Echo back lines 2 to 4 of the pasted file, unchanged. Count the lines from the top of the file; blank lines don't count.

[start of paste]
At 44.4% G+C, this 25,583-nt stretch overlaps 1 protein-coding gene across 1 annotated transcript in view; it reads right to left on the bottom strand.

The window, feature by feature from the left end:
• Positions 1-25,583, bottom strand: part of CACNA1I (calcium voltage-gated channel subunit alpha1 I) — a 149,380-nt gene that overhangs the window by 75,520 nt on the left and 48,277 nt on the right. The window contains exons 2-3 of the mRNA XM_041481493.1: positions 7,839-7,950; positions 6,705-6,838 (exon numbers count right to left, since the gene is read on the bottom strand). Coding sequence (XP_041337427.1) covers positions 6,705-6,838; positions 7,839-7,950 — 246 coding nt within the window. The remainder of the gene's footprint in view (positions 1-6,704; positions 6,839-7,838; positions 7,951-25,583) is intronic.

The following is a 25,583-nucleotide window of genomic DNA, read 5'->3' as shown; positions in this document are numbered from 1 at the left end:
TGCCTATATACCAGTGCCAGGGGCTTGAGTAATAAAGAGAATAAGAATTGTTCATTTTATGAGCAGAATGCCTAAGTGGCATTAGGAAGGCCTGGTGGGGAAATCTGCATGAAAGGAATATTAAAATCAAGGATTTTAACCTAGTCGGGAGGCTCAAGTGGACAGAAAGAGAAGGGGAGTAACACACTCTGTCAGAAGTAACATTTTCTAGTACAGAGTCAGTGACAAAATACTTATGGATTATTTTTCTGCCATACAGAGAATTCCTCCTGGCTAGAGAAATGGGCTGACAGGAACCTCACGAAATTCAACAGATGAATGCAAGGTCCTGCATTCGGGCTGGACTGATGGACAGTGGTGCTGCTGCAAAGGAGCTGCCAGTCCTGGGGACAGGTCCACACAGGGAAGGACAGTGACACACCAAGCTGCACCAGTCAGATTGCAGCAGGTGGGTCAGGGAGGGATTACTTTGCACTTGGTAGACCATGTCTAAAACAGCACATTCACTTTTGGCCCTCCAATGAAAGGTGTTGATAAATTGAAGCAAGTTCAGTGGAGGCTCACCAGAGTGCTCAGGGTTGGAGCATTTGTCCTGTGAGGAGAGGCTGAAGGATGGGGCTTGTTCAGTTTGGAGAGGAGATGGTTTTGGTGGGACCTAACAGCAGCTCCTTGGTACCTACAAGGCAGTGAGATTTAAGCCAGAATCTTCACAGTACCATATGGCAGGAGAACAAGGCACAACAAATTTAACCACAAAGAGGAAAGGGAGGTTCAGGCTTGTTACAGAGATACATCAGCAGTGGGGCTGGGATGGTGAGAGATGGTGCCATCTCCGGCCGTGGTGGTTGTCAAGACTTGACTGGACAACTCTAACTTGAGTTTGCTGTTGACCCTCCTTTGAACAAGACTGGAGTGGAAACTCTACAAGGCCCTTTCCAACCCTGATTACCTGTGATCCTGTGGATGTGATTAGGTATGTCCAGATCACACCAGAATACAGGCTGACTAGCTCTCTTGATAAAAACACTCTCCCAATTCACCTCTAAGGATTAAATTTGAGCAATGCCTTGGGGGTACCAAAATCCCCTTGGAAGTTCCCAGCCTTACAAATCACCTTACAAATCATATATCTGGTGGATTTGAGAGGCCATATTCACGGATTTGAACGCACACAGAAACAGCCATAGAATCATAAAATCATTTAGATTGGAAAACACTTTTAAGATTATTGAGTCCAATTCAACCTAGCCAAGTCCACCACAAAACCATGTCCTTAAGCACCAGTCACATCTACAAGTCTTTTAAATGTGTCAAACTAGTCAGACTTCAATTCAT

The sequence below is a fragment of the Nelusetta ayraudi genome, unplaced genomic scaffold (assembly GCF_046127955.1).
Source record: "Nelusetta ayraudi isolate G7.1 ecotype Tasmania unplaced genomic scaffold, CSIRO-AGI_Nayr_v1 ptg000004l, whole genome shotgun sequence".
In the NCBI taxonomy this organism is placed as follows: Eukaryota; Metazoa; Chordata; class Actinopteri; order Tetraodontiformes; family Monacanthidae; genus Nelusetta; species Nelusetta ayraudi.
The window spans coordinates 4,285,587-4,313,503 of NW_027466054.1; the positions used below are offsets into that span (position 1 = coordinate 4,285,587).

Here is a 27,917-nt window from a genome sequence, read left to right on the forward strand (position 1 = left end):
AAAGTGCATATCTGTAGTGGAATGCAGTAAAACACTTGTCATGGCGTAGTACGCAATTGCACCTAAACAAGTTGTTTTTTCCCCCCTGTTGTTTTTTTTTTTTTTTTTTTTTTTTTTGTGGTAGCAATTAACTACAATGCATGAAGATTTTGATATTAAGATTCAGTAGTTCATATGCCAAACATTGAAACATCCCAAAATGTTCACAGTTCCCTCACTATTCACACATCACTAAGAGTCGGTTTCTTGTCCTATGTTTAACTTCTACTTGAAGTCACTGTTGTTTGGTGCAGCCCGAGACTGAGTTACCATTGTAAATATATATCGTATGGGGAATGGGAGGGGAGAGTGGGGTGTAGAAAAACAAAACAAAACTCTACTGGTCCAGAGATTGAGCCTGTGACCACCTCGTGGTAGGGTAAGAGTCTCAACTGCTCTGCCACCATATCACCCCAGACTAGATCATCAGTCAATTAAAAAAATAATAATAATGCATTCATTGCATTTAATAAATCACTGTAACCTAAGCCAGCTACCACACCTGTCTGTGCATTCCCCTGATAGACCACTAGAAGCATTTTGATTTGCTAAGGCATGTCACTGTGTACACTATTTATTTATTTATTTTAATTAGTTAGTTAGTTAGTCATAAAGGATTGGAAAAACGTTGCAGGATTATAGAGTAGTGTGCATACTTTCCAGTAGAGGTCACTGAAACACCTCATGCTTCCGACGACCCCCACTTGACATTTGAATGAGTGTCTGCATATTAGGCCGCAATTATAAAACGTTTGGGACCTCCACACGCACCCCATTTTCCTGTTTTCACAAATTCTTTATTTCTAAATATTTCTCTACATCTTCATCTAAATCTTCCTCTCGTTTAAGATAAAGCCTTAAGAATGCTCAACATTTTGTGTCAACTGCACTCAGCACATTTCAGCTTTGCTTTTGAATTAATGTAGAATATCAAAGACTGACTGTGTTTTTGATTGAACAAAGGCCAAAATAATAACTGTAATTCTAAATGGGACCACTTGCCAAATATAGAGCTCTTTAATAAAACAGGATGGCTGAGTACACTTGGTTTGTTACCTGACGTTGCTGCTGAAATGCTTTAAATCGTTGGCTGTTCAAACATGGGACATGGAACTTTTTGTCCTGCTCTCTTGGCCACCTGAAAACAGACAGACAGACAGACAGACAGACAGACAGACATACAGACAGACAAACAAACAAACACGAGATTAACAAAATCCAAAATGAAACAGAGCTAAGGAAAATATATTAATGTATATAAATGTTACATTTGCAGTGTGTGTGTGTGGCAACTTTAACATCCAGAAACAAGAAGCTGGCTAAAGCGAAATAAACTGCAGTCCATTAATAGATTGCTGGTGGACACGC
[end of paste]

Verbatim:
The window, feature by feature from the left end:
• Positions 1-25,583, bottom strand: part of CACNA1I (calcium voltage-gated channel subunit alpha1 I) — a 149,380-nt gene that overhangs the window by 75,520 nt on the left and 48,277 nt on the right. The window contains exons 2-3 of the mRNA XM_041481493.1: positions 7,839-7,950; positions 6,705-6,838 (exon numbers count right to left, since the gene is read on the bottom strand). Coding sequence (XP_041337427.1) covers positions 6,705-6,838; positions 7,839-7,950 — 246 coding nt within the window. The remainder of the gene's footprint in view (positions 1-6,704; positions 6,839-7,838; positions 7,951-25,583) is intronic.

The following is a 25,583-nucleotide window of genomic DNA, read 5'->3' as shown; positions in this document are numbered from 1 at the left end: